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Comparing Gross Rent Multiplier & Return on Investment

Last week we looked at capitalization rates (cap rates) and cash-on-cash returns as measurements of investment value. Today we will highlight a few other ways you might see investments evaluated.

Similar to cap rates and cash-on-cash returns, the following are formulaic ways to determine an investment’s value by comparing different investment variables. The results can be easily compared with other investment opportunities to determine which investment is more valuable to the investor.

In this second part, we will look at gross rent multiplier and return on investment.

Gross Rent Multiplier (GRM):

GRM evaluates the value of an investment property based on the price of the property and the gross scheduled annual income, or the total potential income a property could generate if it was fully occupied for the entire year. The resulting GRM would tell you how many years it would take to earn back the amount invested in the purchase of the property. GRM is a very simple and quick calculator that can offer you a comparable potential value of an investment.

Gross Rent Multiplier = Price/Gross Scheduled Annual Income

Negatives to GRM: No investment only factors in the initial investment amount and a fully achieving income rate. The GRM does not factor in an investment property’s expenses, additional investment contributions that may be necessary, or vacancies. The GRM is very limited and will not provide an accurate view of the investment as a whole.

A property purchased for $500,000 with a gross scheduled annual income of $40,000 would have a GRM of 12.5.

Return on Investment (ROI):

ROI uses the net income of an investment during a certain period of time compared to the investment cost to determine a percentage value of the investment. The net income is determined by subtracting all expenses and costs from the gross income. Cost of the investment could simply include the original investment price, but could also include any additional contributions made during the course of the investment period. It is also important to know the period of time for which the income, expenses, and investment costs are calculated; ROI could be calculated as a first-year return, or a total return at the termination of the investment.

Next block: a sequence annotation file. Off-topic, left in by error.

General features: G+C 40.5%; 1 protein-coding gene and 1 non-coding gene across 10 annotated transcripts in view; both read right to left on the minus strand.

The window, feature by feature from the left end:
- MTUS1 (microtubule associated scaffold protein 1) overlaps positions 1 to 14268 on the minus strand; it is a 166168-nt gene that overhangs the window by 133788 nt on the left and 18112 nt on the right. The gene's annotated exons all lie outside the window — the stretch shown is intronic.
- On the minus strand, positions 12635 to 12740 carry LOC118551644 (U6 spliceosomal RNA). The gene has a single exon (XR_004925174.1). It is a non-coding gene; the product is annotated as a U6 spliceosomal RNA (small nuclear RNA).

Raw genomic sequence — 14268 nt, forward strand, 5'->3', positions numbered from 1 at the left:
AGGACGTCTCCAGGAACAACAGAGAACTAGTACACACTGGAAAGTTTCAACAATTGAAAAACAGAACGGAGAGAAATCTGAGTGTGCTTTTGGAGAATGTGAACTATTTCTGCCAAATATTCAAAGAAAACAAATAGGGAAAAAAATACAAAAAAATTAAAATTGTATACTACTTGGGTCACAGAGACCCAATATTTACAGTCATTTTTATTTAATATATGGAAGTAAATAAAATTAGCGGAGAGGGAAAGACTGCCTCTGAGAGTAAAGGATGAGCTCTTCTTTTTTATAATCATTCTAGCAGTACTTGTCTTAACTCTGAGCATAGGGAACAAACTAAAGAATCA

Return on Investment = Net Income/Cost of the Investment

Negatives to ROI: ROI can be ambiguous if you do not have a clear understanding of all of the factors in the equation. At its best, ROI is used to evaluate investments where there are few transactions such as the purchase of stock that is then sold before any reinvestments are made or any dividends paid. A stock investment of $100,000 that is later sold for $250,000 has an ROI of 250%. The only problem here is that this does not take ‘time of the investment’ into consideration.

A 250% ROI calculated over a 7-year investment would not be as valuable as a 250% ROI calculated over a 3-year investment. With a real estate investment where additional contributions are added over time for maintenance or upgrades, late contributions will have as much effect on the ROI as early contributions. In reality, an investment with a 250% ROI earned off of a $50,000 original investment and a later contribution of $50,000 is more valuable than an investment with a 250% ROI earned in the same amount of time from a $100,000 original investment. Furthermore, financing will affect the actual profitability of an investment but will not factor into an ROI equation.

These valuation tools are useful because of their simplicity, but they have their limitations. In the final part of this series, we will look at Internal Rate of Return, which provides a solution for many of the shortcomings of the tools we’ve discussed so far.

While the information provided above has been researched and is thought to be reasonable and accurate, it’s important to understand that all investments, including real estate, are speculative in nature and involve substantial risk of loss.


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